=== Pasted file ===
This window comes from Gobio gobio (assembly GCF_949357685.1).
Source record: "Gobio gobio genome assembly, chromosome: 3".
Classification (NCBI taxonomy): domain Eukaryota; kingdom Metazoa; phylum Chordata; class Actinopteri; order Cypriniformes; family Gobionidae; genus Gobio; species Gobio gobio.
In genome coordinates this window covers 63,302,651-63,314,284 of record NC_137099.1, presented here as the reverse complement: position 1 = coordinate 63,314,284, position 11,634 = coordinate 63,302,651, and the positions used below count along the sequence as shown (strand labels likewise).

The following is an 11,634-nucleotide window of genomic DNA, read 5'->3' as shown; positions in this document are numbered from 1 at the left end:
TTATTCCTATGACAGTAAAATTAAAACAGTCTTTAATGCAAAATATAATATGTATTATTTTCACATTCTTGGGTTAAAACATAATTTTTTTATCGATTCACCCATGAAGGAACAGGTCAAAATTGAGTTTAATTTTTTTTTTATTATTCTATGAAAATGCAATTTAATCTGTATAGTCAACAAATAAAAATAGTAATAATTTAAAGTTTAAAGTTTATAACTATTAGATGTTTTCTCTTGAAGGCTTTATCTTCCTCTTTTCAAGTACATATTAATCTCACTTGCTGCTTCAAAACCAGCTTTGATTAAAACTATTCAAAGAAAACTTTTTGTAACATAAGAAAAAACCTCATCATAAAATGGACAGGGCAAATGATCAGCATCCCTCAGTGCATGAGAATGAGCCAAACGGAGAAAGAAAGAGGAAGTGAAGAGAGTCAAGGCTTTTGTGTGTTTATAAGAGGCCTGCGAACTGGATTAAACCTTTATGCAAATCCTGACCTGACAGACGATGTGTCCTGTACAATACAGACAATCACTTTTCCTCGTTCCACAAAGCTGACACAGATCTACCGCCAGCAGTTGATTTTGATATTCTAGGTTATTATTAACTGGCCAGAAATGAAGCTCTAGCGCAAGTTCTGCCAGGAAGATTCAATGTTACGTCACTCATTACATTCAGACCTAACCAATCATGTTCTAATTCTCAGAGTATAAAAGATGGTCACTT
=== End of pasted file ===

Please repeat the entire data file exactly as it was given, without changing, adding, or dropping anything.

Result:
This window comes from Gobio gobio (assembly GCF_949357685.1).
Source record: "Gobio gobio genome assembly, chromosome: 3".
Classification (NCBI taxonomy): domain Eukaryota; kingdom Metazoa; phylum Chordata; class Actinopteri; order Cypriniformes; family Gobionidae; genus Gobio; species Gobio gobio.
In genome coordinates this window covers 63,302,651-63,314,284 of record NC_137099.1, presented here as the reverse complement: position 1 = coordinate 63,314,284, position 11,634 = coordinate 63,302,651, and the positions used below count along the sequence as shown (strand labels likewise).

The following is an 11,634-nucleotide window of genomic DNA, read 5'->3' as shown; positions in this document are numbered from 1 at the left end:
TTATTCCTATGACAGTAAAATTAAAACAGTCTTTAATGCAAAATATAATATGTATTATTTTCACATTCTTGGGTTAAAACATAATTTTTTTATCGATTCACCCATGAAGGAACAGGTCAAAATTGAGTTTAATTTTTTTTTTATTATTCTATGAAAATGCAATTTAATCTGTATAGTCAACAAATAAAAATAGTAATAATTTAAAGTTTAAAGTTTATAACTATTAGATGTTTTCTCTTGAAGGCTTTATCTTCCTCTTTTCAAGTACATATTAATCTCACTTGCTGCTTCAAAACCAGCTTTGATTAAAACTATTCAAAGAAAACTTTTTGTAACATAAGAAAAAACCTCATCATAAAATGGACAGGGCAAATGATCAGCATCCCTCAGTGCATGAGAATGAGCCAAACGGAGAAAGAAAGAGGAAGTGAAGAGAGTCAAGGCTTTTGTGTGTTTATAAGAGGCCTGCGAACTGGATTAAACCTTTATGCAAATCCTGACCTGACAGACGATGTGTCCTGTACAATACAGACAATCACTTTTCCTCGTTCCACAAAGCTGACACAGATCTACCGCCAGCAGTTGATTTTGATATTCTAGGTTATTATTAACTGGCCAGAAATGAAGCTCTAGCGCAAGTTCTGCCAGGAAGATTCAATGTTACGTCACTCATTACATTCAGACCTAACCAATCATGTTCTAATTCTCAGAGTATAAAAGATGGTCACTT